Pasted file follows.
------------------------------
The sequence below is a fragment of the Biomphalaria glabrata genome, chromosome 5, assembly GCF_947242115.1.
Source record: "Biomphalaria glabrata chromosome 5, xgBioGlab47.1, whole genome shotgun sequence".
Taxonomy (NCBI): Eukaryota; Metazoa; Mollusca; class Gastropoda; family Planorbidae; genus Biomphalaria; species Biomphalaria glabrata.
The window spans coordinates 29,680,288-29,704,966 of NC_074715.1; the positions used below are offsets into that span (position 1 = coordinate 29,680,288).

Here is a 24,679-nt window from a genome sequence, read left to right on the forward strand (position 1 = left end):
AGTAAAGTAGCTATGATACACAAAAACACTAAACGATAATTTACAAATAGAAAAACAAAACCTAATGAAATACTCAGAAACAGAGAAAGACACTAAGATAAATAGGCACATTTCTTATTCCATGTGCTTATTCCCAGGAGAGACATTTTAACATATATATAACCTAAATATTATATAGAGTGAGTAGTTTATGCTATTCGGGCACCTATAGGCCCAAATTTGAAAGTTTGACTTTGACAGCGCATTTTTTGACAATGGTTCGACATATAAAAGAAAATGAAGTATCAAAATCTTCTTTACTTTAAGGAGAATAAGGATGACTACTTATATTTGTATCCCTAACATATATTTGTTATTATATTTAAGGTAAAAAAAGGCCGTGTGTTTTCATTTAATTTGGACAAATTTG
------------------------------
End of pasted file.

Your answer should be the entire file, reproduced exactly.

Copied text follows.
The sequence below is a fragment of the Biomphalaria glabrata genome, chromosome 5, assembly GCF_947242115.1.
Source record: "Biomphalaria glabrata chromosome 5, xgBioGlab47.1, whole genome shotgun sequence".
Taxonomy (NCBI): Eukaryota; Metazoa; Mollusca; class Gastropoda; family Planorbidae; genus Biomphalaria; species Biomphalaria glabrata.
The window spans coordinates 29,680,288-29,704,966 of NC_074715.1; the positions used below are offsets into that span (position 1 = coordinate 29,680,288).

Here is a 24,679-nt window from a genome sequence, read left to right on the forward strand (position 1 = left end):
AGTAAAGTAGCTATGATACACAAAAACACTAAACGATAATTTACAAATAGAAAAACAAAACCTAATGAAATACTCAGAAACAGAGAAAGACACTAAGATAAATAGGCACATTTCTTATTCCATGTGCTTATTCCCAGGAGAGACATTTTAACATATATATAACCTAAATATTATATAGAGTGAGTAGTTTATGCTATTCGGGCACCTATAGGCCCAAATTTGAAAGTTTGACTTTGACAGCGCATTTTTTGACAATGGTTCGACATATAAAAGAAAATGAAGTATCAAAATCTTCTTTACTTTAAGGAGAATAAGGATGACTACTTATATTTGTATCCCTAACATATATTTGTTATTATATTTAAGGTAAAAAAAGGCCGTGTGTTTTCATTTAATTTGGACAAATTTG